By Babajide Komolafe
The declining fortunes of the nation’s external reserve continued last month, as it fell by $1.55 billion during the month.
Data published by the Central Bank of Nigeria (CBN) indicated that the external reserve fell from $31.356 billion on February 27th February to $29.79 billion on Monday, March 30th. This represents 4.9 percent decline.
Consequently, the external reserve has fallen by $4.49 billion or 13 percent since the beginning of the year.
It would be recalled that the continued decline of the external reserve was cited by Fitch credit rating company, for downgrading Nigeria’s credit rating Outlook to ‘Negative’ from ‘Stable’.
A statement issued by the company on Monday said, “Fitch Ratings has affirmed Nigeria’s Long-Term Foreign and Local Currency Issuer Default Ratings (IDRs) at ‘BB-’ and ‘BB’ respectively. The Outlooks on the Long-Term IDRs have been revised to Negative from Stable.
“The revision of Outlook on Nigeria’s IDRs reflects the following key rating drivers and their relative weights: Medium Political uncertainty is heightened in the context of a tightly contested presidential election and potential transition issues.
The polls were officially delayed due to security concerns stemming from Boko Haram activity, however violence was very limited on Election Day and challenges were largely technical in nature. The government has made gains in the past few months in the fight against Boko Haram, but this follows a period in which the group seized large parts of the north east, where the threat remains largely contained.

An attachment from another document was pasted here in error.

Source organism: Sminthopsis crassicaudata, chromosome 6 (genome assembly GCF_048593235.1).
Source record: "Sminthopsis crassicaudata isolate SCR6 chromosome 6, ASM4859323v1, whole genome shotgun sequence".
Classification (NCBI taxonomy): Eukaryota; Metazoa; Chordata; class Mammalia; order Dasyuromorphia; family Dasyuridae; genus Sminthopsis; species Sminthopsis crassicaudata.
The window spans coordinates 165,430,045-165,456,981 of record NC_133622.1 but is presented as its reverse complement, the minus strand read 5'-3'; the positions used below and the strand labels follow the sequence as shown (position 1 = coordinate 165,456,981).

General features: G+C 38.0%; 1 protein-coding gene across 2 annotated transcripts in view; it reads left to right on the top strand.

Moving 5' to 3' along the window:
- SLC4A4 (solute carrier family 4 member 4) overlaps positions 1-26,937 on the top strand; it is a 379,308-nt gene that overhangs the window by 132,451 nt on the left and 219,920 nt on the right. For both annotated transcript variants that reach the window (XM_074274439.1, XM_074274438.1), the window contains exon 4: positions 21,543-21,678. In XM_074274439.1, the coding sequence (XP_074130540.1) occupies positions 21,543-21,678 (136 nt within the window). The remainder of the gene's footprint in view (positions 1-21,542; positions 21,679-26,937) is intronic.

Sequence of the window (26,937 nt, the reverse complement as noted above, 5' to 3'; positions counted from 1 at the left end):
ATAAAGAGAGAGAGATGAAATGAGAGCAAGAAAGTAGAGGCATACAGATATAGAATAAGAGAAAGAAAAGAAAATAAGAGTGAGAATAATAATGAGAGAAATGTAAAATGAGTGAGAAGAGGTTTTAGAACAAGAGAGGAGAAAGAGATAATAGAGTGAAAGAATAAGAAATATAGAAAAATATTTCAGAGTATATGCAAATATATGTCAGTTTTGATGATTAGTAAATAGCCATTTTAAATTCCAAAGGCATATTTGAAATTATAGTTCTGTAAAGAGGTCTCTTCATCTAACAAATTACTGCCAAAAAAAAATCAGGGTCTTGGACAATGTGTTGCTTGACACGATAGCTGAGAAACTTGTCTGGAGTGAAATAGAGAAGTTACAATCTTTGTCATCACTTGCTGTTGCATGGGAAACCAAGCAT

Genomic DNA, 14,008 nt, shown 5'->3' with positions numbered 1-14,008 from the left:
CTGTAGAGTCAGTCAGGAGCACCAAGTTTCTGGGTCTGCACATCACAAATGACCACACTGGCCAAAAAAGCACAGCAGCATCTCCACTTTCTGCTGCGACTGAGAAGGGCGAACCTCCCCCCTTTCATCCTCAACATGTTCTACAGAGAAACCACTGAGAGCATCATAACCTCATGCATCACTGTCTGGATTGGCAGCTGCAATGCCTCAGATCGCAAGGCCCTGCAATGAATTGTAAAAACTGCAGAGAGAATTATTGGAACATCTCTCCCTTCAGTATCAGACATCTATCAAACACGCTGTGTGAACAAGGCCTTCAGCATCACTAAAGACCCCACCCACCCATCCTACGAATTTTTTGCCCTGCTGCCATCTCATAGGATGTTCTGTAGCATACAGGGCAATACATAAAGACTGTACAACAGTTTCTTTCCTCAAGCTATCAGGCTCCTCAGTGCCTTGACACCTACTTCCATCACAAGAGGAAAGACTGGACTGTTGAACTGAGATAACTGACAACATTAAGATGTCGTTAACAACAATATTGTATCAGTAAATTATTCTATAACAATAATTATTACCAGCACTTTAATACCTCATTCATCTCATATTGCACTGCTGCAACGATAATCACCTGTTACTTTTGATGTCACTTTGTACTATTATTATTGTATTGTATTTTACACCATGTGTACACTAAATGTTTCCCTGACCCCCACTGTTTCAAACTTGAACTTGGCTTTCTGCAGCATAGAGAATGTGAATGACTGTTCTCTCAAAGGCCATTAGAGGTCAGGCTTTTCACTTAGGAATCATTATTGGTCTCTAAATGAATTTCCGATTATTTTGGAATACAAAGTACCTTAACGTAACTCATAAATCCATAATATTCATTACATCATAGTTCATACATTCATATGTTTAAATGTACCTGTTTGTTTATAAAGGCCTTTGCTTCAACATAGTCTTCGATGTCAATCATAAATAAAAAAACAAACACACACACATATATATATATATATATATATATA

“Fiscal and external buffers have been eroded significantly as Nigeria enters a period of lower oil prices and are well below the levels of the 2008/09 oil price shock. Oil accounts for around 60% of fiscal revenues and 75% of current external receipts. The Excess Crude Account (ECA, the key fiscal buffer) stood at $2 billion at end-2014, down from $19.7 billion at end-2008. Foreign exchange reserves were equivalent to 3.8 months of current external payments at end-2014, compared with 7.8 months at end-2008. Fitch does not expect savings to be rebuilt significantly by end-2016. High dependence on oil revenues will cause the external position to deteriorate despite a rapid policy response.
“Fitch forecasts the current account to fall into deficit in 2015 for the first time since 1998 owing to lower oil prices. A modest surplus is expected in 2016. Economic performance is likely to weaken, although non-oil growth will remain robust. Real non-oil growth is forecast to slow to 5.5% in 2015, from 7.4% in 2014 and an average of 5.6% over the past five years. Non-oil growth will be hit by the devaluation of the naira and election-related uncertainty, but will be less impacted by fiscal consolidation due to the small size of the government”.
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